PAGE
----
To our knowledge, this case report is the first of ards potentially secondary to egfr inhibitor use in a North American white woman. We postulate that ards can occur after pulmonary insult in the context of egfr inhibitor use because egfr is a key protein in the alveolar wall repair pathway in type ii pneumocytes6. In addition, egfr inhibitors can contribute to reduced expression of surfactant A protein in lung parenchyma7, which might lead to further impairment of pulmonary healing through reduced lung compliance. Recently, another monoclonal antibody to egfr, cetuximab, has been reviewed in post-marketing surveillance and been found to be associated with a 1.2% incidence of interstitial lung disease in patients with metastatic colorectal cancer8.

Diagnostic criteria for the ards clinical syndrome that can result in pulmonary injury are described by the Berlin definition9. Histologically, the hallmarks of ards are diffuse alveolar damage characterized by membrane hyalinization, interstitial edema, type 1 alveolar cell death, fibroblast or myofibroblast proliferation, and fibrosis9. Although not all patients with clinical ards have that hallmark morphology, it is associated with higher mortality when present10. Three histologic stages in ards are recognized11:

  • ■ Exudative phase

  • ■ Proliferative phase

  • ■ Later fibrotic phase

During the exudative phase, capillary congestion and intra-alveolar edema are present9. During the transition to the proliferative phase, proliferation of interstitial fibroblasts and type ii alveolar cells occurs; additionally, organizing interstitial fibrosis can be present9. Finally, during the last stage, collagenous fibrosis and microcystic honeycombing occur9. However, ards is an evolving process, with considerable overlap between stages11.

Results of our decedent’s lung histopathology were consistent with the proliferative phase of ards, with fibroblastic expansion noted in the lung interstitium. The patient in this case passed away 13 days after the onset of her pulmonary symptoms, which is consistent with the results of a recent autopsy study of 159 patients demonstrating that, after the first week, most patients show evidence of proliferative changes, and by 3 weeks, all individuals show those changes9. Clinically, the radiographic severity of the decedent’s pulmonary disease (with diffuse opacities), the duration of her respiratory symptoms, and the degree of hypoxemia were all consistent with the findings of diffuse alveolar damage at autopsy10, which occurs more frequently with severe ards9. In addition to those findings, the decedent’s autopsy also demonstrated foci of colon cancer in the right lung in keeping with her known metastatic disease.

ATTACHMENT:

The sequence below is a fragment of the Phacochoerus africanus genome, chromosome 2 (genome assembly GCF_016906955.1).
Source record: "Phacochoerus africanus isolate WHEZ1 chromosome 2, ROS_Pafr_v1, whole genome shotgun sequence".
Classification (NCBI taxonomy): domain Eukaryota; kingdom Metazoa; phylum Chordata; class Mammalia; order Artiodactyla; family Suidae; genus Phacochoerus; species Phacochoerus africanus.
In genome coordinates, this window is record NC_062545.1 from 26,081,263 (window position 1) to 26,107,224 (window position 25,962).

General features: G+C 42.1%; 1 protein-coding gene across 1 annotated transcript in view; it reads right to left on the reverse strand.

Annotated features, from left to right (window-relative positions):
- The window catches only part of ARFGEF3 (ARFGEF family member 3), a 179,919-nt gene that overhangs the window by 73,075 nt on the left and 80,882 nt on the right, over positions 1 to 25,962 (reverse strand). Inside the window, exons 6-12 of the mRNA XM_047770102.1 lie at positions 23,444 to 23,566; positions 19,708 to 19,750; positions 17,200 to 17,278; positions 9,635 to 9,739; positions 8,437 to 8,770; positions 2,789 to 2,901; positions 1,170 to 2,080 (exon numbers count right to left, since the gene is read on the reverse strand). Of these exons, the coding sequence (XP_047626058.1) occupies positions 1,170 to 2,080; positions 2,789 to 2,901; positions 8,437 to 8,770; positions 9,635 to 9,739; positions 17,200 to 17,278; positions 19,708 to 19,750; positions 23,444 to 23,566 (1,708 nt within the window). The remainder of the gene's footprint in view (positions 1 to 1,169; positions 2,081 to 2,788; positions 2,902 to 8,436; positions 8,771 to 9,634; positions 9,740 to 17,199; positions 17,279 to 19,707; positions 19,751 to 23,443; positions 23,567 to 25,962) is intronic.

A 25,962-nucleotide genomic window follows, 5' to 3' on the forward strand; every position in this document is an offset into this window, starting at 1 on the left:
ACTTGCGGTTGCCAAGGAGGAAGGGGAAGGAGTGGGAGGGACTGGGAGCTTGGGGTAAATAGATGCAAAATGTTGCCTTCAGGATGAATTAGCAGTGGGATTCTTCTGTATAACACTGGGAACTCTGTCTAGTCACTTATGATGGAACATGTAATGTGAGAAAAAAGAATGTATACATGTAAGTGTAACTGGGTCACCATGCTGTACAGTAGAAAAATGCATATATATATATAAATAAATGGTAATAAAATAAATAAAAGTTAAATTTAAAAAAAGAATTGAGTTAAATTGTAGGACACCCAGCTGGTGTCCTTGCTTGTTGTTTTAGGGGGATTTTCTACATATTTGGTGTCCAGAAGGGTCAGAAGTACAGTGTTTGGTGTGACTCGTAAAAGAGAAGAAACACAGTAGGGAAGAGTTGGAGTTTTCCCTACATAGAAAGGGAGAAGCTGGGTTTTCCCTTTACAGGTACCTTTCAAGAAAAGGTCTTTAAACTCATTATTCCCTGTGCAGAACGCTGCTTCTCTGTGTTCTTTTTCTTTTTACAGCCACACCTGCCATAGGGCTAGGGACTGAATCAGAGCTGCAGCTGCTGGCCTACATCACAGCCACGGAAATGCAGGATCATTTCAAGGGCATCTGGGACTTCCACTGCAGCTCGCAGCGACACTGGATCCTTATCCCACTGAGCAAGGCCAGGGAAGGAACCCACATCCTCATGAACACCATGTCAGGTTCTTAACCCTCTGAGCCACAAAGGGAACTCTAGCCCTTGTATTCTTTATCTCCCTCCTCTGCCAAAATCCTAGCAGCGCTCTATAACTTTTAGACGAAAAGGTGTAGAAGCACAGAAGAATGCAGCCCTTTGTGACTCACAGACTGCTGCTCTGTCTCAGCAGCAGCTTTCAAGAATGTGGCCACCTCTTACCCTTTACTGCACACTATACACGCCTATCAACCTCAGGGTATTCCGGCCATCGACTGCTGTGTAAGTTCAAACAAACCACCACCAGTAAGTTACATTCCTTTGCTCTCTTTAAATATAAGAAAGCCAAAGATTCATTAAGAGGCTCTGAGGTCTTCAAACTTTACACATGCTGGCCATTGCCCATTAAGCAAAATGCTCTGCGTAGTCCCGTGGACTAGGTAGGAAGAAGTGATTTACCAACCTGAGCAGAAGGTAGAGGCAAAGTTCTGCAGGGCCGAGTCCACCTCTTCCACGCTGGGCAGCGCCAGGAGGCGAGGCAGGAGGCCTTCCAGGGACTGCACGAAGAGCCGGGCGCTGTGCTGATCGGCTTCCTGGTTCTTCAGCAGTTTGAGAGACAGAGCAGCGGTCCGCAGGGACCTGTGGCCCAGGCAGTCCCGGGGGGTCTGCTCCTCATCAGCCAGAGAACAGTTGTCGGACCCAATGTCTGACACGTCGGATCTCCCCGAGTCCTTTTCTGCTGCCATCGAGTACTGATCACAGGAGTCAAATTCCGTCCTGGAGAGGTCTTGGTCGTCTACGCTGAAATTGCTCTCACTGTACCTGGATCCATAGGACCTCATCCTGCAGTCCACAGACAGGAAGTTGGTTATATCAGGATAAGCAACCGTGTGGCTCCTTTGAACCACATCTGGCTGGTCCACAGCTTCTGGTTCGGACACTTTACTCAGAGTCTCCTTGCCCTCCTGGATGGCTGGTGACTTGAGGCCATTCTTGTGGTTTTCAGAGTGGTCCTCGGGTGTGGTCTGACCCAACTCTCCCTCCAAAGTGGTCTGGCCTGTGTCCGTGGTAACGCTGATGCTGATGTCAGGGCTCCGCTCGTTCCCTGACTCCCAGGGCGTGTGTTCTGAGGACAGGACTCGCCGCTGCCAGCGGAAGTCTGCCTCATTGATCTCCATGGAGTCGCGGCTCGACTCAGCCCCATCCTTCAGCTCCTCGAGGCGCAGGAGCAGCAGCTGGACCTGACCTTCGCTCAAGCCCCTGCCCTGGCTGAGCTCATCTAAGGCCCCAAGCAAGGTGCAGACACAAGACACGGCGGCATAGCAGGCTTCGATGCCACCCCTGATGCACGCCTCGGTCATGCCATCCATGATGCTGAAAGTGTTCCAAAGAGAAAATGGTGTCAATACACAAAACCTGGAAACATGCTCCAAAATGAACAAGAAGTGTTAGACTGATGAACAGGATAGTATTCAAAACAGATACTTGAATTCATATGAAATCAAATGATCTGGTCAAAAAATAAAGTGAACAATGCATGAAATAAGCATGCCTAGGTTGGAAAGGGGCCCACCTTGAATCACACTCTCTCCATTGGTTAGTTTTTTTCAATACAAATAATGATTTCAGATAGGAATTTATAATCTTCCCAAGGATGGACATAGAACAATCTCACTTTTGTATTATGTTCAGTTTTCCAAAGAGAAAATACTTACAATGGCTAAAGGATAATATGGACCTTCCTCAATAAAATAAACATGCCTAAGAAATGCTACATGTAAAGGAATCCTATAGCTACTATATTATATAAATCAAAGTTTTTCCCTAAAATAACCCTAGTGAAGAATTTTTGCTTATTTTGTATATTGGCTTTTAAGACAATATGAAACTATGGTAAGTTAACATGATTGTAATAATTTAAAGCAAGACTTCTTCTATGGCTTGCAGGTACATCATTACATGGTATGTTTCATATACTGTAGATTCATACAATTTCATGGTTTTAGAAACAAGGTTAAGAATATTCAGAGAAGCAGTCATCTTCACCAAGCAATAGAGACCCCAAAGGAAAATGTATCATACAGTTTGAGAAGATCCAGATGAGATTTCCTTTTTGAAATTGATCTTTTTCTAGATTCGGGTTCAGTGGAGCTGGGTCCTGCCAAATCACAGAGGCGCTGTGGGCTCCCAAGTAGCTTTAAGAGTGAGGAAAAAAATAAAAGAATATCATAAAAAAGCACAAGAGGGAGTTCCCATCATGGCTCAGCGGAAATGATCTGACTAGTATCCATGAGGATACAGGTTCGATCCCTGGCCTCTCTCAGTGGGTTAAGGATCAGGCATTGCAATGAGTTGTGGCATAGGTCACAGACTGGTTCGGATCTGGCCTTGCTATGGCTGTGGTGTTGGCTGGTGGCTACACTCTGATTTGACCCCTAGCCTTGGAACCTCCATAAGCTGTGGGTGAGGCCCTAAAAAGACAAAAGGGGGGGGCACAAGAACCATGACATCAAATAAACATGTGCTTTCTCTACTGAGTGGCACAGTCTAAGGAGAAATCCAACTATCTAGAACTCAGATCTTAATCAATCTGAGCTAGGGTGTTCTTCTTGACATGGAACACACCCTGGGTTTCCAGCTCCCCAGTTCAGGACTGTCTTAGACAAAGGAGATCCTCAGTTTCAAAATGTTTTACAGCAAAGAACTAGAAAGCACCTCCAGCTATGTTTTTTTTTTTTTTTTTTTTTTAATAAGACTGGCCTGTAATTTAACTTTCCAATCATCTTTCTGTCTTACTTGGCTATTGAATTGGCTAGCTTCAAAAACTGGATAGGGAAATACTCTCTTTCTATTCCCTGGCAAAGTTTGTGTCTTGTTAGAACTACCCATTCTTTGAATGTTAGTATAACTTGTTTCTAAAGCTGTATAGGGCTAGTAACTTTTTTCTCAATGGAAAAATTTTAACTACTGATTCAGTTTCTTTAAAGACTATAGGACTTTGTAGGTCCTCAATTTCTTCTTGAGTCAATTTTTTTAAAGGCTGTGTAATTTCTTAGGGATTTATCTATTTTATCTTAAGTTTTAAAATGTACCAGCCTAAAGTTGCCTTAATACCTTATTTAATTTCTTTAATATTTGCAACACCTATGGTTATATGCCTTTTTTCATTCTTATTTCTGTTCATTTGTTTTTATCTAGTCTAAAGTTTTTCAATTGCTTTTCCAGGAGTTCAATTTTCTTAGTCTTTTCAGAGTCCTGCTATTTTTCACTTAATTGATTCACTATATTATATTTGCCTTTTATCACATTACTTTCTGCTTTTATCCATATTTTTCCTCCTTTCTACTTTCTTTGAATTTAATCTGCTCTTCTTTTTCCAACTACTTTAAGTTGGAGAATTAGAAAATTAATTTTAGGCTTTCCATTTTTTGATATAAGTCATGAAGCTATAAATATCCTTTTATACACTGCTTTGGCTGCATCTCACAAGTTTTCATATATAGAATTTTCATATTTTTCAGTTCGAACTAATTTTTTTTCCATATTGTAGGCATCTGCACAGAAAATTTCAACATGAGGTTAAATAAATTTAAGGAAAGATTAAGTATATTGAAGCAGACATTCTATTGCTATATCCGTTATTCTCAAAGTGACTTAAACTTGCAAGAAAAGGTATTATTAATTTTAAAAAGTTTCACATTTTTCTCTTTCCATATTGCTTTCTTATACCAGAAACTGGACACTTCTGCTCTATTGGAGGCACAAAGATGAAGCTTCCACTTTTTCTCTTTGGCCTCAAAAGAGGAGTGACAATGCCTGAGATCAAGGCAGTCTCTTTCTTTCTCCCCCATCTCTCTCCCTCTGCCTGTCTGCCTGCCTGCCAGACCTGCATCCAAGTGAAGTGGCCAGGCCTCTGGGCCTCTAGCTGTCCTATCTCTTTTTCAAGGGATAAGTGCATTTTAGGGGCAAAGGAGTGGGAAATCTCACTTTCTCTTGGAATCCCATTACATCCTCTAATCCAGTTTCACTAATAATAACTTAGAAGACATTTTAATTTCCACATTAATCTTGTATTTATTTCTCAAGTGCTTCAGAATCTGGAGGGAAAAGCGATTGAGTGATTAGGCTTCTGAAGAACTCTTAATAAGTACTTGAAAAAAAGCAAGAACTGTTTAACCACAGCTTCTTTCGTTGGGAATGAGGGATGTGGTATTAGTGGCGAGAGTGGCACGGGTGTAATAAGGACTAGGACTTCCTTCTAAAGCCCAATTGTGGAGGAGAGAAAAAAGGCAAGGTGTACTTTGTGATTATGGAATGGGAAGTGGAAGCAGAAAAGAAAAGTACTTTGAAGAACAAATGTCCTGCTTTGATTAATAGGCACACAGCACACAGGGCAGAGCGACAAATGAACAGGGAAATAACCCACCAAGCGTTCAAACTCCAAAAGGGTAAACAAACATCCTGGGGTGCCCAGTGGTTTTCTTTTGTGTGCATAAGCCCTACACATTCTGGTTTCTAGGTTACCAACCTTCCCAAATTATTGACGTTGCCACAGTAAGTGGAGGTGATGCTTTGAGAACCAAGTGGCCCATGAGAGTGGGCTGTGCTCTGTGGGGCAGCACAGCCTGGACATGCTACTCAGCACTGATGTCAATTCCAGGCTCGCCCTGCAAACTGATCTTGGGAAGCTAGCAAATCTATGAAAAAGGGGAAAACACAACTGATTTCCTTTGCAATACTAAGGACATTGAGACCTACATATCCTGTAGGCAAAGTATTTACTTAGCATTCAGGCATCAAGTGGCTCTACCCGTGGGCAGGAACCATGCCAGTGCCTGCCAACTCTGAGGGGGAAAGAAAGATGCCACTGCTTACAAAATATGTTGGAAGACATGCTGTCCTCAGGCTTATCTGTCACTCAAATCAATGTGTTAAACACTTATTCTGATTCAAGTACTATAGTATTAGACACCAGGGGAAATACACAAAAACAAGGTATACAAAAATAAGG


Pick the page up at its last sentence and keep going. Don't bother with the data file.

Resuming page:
The limitations of our report include the fact that we are presenting our observations from a single case. In addition, we are unable to suggest anything more than a potential association between the use of anti-egfr antibody therapy and the development of ards. The notable strength is that our findings are consistent with previous case reports in the literature.


Ultimately, ards represents a rare but important potential complication for clinicians to consider on the differential diagnosis of a patient with respiratory symptoms who is receiving anti-egfr therapy. Because the current report describes a single case, the insights that can be gleaned from it are limited. However, in highlighting this clinical entity, we hope that ards might be recognized and treated earlier to potentially avoid death in patients who experience this complication. As additional cases are recognized, it might be possible to determine if certain factors predispose groups of patients receiving anti-egfr therapy to more severe pulmonary toxicities.



FIGURE 1 Chest radiograph revealing bilateral hazy opacities present over the entire lung fields.



FIGURE 2 (A) Diffusely abnormal lung parenchyma (low power, hematoxylin and eosin stain). (B) Interstitium expanded by loose fibroblastic proliferation, and alveolar spaces lined by hyaline membranes (arrows; hematoxylin and eosin stain). (C) Martius scarlet blue stain highlights fibrin in scarlet red, corresponding to alveolar hyaline membranes (arrows).



FIGURE 3 Foci of metastatic colorectal adenocarcinoma (right side of images) with abnormal background lung (hematoxylin and eosin stain).


We have read and understood Current Oncology’s policy on disclosing conflicts of interest, and we declare that we have none.


*Medical Oncology, Department of Oncology, McMaster University, Hamilton, ON,
Department of Pathology and Molecular Medicine, McMaster University, Hamilton, ON.


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Correspondence to: Roochi Arora, Juravinski Cancer Centre, 699 Concession Street, 4th Floor, Room 203, Hamilton, Ontario L8V 5C2. E-mail:

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We have read and understood Current Oncology’s policy on disclosing conflicts of interest, and we declare that we have none. ( Return to Text )

Current Oncology, VOLUME 26, NUMBER 5, October 2019

Copyright © 2019 Multimed Inc.
ISSN: 1198-0052 (Print) ISSN: 1718-7729 (Online)